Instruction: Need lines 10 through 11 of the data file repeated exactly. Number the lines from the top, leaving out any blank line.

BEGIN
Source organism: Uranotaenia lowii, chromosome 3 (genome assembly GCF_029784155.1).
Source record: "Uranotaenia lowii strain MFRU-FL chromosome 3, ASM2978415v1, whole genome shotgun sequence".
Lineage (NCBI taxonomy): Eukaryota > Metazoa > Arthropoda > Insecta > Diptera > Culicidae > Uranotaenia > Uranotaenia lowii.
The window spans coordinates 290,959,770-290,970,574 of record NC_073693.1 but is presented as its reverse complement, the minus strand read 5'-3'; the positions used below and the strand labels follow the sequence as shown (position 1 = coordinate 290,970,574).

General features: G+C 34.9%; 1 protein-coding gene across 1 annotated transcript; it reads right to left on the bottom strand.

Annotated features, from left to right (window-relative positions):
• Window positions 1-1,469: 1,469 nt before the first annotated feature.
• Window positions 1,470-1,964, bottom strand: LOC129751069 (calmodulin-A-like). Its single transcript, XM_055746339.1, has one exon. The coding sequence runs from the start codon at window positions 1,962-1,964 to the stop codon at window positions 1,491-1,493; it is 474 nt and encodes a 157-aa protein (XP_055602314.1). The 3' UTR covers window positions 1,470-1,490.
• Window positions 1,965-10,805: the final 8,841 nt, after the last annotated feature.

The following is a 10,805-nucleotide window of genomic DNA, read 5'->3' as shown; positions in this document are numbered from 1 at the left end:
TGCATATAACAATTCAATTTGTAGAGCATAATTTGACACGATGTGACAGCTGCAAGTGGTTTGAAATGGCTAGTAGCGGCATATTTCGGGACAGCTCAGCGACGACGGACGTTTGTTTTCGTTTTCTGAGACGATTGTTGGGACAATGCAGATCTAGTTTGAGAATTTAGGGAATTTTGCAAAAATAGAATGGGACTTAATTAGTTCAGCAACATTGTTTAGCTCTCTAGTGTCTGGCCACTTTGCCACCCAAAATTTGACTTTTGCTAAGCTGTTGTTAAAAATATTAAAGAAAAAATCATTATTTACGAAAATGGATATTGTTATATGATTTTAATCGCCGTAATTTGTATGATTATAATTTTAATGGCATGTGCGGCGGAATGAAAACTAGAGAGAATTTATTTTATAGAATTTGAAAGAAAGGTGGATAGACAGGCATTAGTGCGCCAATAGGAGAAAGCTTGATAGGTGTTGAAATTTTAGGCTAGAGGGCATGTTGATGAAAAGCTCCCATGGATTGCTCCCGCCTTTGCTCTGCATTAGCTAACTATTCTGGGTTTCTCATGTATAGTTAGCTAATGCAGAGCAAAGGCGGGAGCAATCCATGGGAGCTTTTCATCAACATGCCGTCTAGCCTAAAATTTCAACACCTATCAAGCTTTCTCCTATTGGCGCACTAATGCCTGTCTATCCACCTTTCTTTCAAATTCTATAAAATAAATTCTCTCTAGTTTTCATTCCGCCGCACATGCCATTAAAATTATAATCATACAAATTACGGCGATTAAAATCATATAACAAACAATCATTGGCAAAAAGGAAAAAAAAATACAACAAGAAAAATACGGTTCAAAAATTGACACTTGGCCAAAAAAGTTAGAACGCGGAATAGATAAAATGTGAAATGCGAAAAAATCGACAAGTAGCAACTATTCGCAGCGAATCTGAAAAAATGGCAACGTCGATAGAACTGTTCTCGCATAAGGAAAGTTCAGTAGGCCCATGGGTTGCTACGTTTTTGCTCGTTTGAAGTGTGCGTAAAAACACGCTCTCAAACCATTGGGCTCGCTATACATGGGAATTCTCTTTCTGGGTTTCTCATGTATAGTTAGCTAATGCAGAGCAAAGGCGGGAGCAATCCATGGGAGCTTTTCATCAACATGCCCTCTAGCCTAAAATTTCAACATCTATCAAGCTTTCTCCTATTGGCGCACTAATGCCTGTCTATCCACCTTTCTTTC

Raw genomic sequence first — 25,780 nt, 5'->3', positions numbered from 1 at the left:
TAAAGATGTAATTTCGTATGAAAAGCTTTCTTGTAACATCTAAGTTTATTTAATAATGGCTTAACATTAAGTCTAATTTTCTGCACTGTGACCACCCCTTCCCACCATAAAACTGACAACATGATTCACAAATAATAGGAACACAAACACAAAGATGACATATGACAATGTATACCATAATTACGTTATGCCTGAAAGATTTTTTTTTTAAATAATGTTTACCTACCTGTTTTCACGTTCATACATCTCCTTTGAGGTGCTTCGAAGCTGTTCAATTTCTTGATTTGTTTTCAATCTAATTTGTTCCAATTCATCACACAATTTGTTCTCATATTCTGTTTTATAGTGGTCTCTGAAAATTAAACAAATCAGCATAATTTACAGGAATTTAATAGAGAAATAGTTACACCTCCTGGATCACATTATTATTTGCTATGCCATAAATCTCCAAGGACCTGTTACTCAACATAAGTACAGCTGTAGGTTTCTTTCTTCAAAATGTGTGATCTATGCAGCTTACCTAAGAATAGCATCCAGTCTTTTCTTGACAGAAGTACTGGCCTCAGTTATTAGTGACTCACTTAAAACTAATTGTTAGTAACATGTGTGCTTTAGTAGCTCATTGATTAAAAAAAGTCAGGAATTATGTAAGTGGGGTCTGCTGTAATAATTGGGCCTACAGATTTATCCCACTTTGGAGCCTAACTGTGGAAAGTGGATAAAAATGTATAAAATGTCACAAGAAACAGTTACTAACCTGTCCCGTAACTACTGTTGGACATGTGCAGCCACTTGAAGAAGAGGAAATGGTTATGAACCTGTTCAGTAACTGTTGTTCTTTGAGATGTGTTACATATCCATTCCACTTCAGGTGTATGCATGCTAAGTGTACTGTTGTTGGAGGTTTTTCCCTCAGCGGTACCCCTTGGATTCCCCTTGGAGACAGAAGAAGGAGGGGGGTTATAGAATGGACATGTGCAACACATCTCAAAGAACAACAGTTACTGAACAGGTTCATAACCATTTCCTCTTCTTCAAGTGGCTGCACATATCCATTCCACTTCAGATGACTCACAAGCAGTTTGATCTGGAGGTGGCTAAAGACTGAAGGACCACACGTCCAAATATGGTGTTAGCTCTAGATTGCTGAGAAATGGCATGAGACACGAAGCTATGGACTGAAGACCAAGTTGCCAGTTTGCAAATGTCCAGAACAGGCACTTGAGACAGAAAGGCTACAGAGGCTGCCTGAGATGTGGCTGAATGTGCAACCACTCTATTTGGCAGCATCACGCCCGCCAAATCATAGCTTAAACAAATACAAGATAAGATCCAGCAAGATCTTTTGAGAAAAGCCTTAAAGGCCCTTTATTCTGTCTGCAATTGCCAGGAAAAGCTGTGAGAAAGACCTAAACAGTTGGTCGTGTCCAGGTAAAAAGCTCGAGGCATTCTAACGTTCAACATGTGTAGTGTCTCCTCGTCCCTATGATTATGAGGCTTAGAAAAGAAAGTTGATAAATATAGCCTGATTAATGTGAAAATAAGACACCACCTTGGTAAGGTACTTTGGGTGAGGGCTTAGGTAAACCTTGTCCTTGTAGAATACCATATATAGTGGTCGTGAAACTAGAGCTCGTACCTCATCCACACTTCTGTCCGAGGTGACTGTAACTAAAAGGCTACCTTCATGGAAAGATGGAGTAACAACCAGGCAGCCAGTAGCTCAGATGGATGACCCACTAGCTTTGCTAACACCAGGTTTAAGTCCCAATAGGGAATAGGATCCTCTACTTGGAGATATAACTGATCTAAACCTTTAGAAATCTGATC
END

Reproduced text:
The following is a 10,805-nucleotide window of genomic DNA, read 5'->3' as shown; positions in this document are numbered from 1 at the left end:
TGCATATAACAATTCAATTTGTAGAGCATAATTTGACACGATGTGACAGCTGCAAGTGGTTTGAAATGGCTAGTAGCGGCATATTTCGGGACAGCTCAGCGACGACGGACGTTTGTTTTCGTTTTCTGAGACGATTGTTGGGACAATGCAGATCTAGTTTGAGAATTTAGGGAATTTTGCAAAAATAGAATGGGACTTAATTAGTTCAGCAACATTGTTTAGCTCTCTAGTGTCTGGCCACTTTGCCACCCAAAATTTGACTTTTGCTAAGCTGTTGTTAAAAATATTAAAGAAAAAATCATTATTTACGAAAATGGATATTGTTATATGATTTTAATCGCCGTAATTTGTATGATTATAATTTTAATGGCATGTGCGGCGGAATGAAAACTAGAGAGAATTTATTTTATAGAATTTGAAAGAAAGGTGGATAGACAGGCATTAGTGCGCCAATAGGAGAAAGCTTGATAGGTGTTGAAATTTTAGGCTAGAGGGCATGTTGATGAAAAGCTCCCATGGATTGCTCCCGCCTTTGCTCTGCATTAGCTAACTATTCTGGGTTTCTCATGTATAGTTAGCTAATGCAGAGCAAAGGCGGGAGCAATCCATGGGAGCTTTTCATCAACATGCCGTCTAGCCTAAAATTTCAACACCTATCAAGCTTTCTCCTATTGGCGCACTAATGCCTGTCTATCCACCTTTCTTTCAAATTCTATAAAATAAATTCTCTCTAGTTTTCATTCCGCCGCACATGCCATTAAAATTATAATCATACAAATTACGGCGATTAAAATCATATAACAAACAATCATTGGCAAAAAGGAAAAAAAAATACAACAAGAAAAATACGGTTCAAAAATTGACACTTGGCCAAAAAAGTTAGAACGCGGAATAGATAAAATGTGAAATGCGAAAAAATCGACAAGTAGCAACTATTCGCAGCGAATCTGAAAAAATGGCAACGTCGATAGAACTGTTCTCGCATAAGGAAAGTTCAGTAGGCCCATGGGTTGCTACGTTTTTGCTCGTTTGAAGTGTGCGTAAAAACACGCTCTCAAACCATTGGGCTCGCTATACATGGGAATTCTCTTTCTGGGTTTCTCATGTATAGTTAGCTAATGCAGAGCAAAGGCGGGAGCAATCCATGGGAGCTTTTCATCAACATGCCCTCTAGCCTAAAATTTCAACATCTATCAAGCTTTCTCCTATTGGCGCACTAATGCCTGTCTATCCACCTTTCTTTC